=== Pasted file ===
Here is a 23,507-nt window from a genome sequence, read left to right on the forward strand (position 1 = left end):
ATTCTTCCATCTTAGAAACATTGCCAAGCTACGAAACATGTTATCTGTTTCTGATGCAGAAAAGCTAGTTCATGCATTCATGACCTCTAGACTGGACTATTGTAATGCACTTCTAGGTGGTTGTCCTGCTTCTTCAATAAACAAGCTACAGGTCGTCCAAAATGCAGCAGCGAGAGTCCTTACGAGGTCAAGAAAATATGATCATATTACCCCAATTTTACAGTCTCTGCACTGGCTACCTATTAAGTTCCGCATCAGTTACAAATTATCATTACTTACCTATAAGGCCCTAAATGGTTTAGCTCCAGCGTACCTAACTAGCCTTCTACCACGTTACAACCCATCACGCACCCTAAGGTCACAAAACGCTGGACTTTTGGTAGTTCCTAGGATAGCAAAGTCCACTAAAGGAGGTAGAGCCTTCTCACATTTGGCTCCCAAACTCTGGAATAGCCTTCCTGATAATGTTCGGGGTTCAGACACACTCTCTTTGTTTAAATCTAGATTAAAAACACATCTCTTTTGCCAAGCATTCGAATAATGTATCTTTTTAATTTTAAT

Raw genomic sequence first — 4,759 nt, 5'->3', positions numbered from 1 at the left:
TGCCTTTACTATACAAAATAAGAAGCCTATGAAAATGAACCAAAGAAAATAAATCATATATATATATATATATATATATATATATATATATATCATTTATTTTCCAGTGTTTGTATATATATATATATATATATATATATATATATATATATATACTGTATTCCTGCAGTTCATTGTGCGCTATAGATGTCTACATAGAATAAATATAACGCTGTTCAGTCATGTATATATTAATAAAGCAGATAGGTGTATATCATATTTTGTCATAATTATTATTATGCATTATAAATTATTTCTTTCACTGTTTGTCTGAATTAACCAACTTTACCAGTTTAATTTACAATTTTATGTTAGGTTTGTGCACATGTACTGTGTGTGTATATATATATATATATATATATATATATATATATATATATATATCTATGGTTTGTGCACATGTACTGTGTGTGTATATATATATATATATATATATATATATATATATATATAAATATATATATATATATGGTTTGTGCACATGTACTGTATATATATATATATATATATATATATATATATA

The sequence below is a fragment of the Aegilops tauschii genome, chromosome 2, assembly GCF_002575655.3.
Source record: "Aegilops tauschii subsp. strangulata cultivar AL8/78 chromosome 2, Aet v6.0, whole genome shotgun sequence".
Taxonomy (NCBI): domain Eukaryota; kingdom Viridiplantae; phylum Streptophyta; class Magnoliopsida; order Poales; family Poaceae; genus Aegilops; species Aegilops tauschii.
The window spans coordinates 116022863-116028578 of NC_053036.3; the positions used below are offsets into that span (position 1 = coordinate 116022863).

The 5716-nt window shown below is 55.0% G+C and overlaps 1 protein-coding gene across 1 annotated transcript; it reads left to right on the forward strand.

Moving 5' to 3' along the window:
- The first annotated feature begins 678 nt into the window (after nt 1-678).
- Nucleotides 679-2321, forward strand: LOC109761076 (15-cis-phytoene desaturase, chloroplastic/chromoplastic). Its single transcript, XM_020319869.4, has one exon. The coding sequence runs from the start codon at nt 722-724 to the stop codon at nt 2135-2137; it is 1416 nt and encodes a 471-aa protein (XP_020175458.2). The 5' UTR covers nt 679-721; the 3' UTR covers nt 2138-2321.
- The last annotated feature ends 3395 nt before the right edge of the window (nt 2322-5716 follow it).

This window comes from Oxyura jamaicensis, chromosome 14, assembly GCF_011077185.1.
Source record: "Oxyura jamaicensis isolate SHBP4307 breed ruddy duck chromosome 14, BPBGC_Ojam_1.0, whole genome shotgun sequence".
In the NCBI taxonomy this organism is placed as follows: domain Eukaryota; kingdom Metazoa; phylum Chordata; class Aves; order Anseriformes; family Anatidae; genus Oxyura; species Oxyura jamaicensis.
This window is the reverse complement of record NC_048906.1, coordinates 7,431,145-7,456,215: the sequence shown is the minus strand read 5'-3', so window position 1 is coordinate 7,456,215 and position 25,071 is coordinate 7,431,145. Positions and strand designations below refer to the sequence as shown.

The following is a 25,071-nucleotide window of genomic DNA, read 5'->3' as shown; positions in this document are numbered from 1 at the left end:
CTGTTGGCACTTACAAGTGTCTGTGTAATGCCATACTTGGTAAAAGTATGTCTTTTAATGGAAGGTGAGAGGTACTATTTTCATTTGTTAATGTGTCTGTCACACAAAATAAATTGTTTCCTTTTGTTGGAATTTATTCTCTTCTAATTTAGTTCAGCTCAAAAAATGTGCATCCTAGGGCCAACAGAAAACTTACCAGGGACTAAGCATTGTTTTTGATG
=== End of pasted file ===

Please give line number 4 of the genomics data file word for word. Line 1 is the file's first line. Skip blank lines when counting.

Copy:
TGCCTTTACTATACAAAATAAGAAGCCTATGAAAATGAACCAAAGAAAATAAATCATATATATATATATATATATATATATATATATATATATCATTTATTTTCCAGTGTTTGTATATATATATATATATATATATATATATATATATATATATACTGTATTCCTGCAGTTCATTGTGCGCTATAGATGTCTACATAGAATAAATATAACGCTGTTCAGTCATGTATATATTAATAAAGCAGATAGGTGTATATCATATTTTGTCATAATTATTATTATGCATTATAAATTATTTCTTTCACTGTTTGTCTGAATTAACCAACTTTACCAGTTTAATTTACAATTTTATGTTAGGTTTGTGCACATGTACTGTGTGTGTATATATATATATATATATATATATATATATATATATATATATATCTATGGTTTGTGCACATGTACTGTGTGTGTATATATATATATATATATATATATATATATATATATATAAATATATATATATATATGGTTTGTGCACATGTACTGTATATATATATATATATATATATATATATATATA